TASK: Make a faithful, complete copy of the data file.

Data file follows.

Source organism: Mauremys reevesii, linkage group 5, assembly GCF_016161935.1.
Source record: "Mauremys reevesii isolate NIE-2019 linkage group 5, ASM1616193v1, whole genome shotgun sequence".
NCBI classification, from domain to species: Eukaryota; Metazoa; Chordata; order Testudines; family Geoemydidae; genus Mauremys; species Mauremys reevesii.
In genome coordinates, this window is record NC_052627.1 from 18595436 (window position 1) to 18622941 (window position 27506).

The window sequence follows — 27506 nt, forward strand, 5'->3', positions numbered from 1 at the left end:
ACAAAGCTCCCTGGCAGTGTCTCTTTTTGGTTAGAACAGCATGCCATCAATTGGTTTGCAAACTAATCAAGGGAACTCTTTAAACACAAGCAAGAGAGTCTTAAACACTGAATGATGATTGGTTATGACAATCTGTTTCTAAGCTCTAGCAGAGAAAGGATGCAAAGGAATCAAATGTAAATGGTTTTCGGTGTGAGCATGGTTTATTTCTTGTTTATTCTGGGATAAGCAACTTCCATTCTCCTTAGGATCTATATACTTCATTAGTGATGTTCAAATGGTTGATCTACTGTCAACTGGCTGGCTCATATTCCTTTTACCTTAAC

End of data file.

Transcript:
Source organism: Mauremys reevesii, linkage group 5, assembly GCF_016161935.1.
Source record: "Mauremys reevesii isolate NIE-2019 linkage group 5, ASM1616193v1, whole genome shotgun sequence".
NCBI classification, from domain to species: Eukaryota; Metazoa; Chordata; order Testudines; family Geoemydidae; genus Mauremys; species Mauremys reevesii.
In genome coordinates, this window is record NC_052627.1 from 18595436 (window position 1) to 18622941 (window position 27506).

The window sequence follows — 27506 nt, forward strand, 5'->3', positions numbered from 1 at the left end:
ACAAAGCTCCCTGGCAGTGTCTCTTTTTGGTTAGAACAGCATGCCATCAATTGGTTTGCAAACTAATCAAGGGAACTCTTTAAACACAAGCAAGAGAGTCTTAAACACTGAATGATGATTGGTTATGACAATCTGTTTCTAAGCTCTAGCAGAGAAAGGATGCAAAGGAATCAAATGTAAATGGTTTTCGGTGTGAGCATGGTTTATTTCTTGTTTATTCTGGGATAAGCAACTTCCATTCTCCTTAGGATCTATATACTTCATTAGTGATGTTCAAATGGTTGATCTACTGTCAACTGGCTGGCTCATATTCCTTTTACCTTAAC